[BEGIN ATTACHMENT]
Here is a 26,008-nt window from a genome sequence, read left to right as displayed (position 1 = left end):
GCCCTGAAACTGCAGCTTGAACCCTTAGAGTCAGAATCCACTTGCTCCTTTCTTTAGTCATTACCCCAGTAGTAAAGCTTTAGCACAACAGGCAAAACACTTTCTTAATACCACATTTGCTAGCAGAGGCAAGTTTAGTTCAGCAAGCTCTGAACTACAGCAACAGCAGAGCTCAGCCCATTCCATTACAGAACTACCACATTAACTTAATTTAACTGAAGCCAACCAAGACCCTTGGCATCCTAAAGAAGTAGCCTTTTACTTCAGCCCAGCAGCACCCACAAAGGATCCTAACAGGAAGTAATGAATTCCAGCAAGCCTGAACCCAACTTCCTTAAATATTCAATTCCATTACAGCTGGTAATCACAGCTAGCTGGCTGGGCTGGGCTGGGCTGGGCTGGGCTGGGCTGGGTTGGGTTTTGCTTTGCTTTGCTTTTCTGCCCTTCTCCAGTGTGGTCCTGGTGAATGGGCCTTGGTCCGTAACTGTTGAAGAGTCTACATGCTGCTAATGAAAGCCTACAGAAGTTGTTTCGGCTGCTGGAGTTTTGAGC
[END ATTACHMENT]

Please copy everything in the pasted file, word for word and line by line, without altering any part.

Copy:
Here is a 26,008-nt window from a genome sequence, read left to right as displayed (position 1 = left end):
GCCCTGAAACTGCAGCTTGAACCCTTAGAGTCAGAATCCACTTGCTCCTTTCTTTAGTCATTACCCCAGTAGTAAAGCTTTAGCACAACAGGCAAAACACTTTCTTAATACCACATTTGCTAGCAGAGGCAAGTTTAGTTCAGCAAGCTCTGAACTACAGCAACAGCAGAGCTCAGCCCATTCCATTACAGAACTACCACATTAACTTAATTTAACTGAAGCCAACCAAGACCCTTGGCATCCTAAAGAAGTAGCCTTTTACTTCAGCCCAGCAGCACCCACAAAGGATCCTAACAGGAAGTAATGAATTCCAGCAAGCCTGAACCCAACTTCCTTAAATATTCAATTCCATTACAGCTGGTAATCACAGCTAGCTGGCTGGGCTGGGCTGGGCTGGGCTGGGCTGGGCTGGGTTGGGTTTTGCTTTGCTTTGCTTTTCTGCCCTTCTCCAGTGTGGTCCTGGTGAATGGGCCTTGGTCCGTAACTGTTGAAGAGTCTACATGCTGCTAATGAAAGCCTACAGAAGTTGTTTCGGCTGCTGGAGTTTTGAGC